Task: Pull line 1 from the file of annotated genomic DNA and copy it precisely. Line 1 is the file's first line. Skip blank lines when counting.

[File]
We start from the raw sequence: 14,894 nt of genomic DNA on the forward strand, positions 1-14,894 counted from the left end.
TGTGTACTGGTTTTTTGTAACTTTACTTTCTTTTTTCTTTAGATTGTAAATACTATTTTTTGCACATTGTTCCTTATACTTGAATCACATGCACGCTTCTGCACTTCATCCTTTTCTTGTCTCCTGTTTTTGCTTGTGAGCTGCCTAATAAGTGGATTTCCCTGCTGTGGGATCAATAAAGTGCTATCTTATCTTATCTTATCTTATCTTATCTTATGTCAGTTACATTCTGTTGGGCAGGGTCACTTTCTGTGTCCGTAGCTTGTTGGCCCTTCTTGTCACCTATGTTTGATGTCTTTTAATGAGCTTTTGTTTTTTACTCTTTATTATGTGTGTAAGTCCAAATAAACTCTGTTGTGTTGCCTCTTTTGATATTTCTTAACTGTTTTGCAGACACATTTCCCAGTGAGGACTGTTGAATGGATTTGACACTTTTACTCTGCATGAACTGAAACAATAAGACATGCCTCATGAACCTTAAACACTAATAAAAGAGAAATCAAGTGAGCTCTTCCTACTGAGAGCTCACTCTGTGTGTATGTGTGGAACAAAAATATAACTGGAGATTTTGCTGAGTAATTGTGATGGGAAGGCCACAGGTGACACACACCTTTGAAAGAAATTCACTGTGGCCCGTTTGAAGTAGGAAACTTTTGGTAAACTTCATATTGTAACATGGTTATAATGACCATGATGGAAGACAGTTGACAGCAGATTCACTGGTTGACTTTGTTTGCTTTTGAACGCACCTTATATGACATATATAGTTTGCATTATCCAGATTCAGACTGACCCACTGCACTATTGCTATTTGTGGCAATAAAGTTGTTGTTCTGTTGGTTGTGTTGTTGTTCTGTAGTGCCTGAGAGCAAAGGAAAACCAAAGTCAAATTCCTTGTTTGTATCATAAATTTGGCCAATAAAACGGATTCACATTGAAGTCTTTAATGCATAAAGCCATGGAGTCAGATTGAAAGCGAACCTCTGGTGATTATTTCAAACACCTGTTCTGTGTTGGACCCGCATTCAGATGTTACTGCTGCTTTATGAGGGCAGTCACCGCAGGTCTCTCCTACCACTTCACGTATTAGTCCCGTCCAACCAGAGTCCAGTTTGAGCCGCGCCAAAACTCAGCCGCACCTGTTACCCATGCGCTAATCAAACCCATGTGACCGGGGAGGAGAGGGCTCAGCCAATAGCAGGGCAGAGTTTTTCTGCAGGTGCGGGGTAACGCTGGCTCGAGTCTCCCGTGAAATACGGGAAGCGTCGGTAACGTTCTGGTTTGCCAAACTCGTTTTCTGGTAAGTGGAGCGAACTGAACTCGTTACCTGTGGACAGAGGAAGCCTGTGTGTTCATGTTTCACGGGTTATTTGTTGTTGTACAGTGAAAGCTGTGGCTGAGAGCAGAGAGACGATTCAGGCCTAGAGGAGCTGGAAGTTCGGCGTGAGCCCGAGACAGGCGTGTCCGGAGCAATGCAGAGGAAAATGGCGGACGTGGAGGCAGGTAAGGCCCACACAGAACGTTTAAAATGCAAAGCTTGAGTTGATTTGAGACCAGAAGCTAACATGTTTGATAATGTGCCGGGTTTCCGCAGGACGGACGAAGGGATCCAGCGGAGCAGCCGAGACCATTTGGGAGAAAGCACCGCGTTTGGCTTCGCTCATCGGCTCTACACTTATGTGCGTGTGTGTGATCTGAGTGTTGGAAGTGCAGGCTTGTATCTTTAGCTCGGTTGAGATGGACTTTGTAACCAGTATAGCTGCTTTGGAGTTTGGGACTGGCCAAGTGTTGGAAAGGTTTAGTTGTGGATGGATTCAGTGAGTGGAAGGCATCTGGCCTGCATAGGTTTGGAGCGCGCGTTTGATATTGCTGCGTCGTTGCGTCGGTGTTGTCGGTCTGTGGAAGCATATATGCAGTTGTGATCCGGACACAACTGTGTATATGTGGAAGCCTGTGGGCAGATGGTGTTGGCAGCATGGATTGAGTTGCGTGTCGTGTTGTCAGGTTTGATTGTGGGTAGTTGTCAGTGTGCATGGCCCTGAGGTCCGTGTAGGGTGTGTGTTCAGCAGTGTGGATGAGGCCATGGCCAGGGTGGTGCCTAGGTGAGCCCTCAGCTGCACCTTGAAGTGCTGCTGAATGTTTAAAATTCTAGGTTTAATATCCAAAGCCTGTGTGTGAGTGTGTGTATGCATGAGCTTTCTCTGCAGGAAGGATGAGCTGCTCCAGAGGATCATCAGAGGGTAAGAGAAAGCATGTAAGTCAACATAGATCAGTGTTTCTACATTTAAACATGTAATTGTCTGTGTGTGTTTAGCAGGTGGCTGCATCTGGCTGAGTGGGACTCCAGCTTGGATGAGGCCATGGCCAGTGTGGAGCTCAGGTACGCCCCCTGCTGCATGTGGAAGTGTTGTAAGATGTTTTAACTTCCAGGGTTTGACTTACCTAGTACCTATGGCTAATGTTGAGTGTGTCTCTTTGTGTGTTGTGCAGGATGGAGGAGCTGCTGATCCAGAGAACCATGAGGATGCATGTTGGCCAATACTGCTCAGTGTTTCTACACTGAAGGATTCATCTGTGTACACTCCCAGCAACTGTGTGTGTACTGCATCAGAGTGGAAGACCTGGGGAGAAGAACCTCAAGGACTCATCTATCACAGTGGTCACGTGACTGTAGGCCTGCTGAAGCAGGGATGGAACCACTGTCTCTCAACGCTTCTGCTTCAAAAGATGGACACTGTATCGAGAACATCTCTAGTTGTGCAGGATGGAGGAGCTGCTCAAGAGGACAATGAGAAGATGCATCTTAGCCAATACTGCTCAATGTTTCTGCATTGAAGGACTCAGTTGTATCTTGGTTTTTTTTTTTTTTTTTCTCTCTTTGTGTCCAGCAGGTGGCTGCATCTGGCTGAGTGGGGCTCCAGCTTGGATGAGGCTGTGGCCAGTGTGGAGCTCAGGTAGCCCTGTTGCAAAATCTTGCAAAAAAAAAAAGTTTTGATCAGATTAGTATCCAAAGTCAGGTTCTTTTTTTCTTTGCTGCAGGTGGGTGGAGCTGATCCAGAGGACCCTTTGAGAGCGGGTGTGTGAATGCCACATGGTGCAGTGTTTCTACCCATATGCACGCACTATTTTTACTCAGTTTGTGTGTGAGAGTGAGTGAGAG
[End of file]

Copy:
We start from the raw sequence: 14,894 nt of genomic DNA on the forward strand, positions 1-14,894 counted from the left end.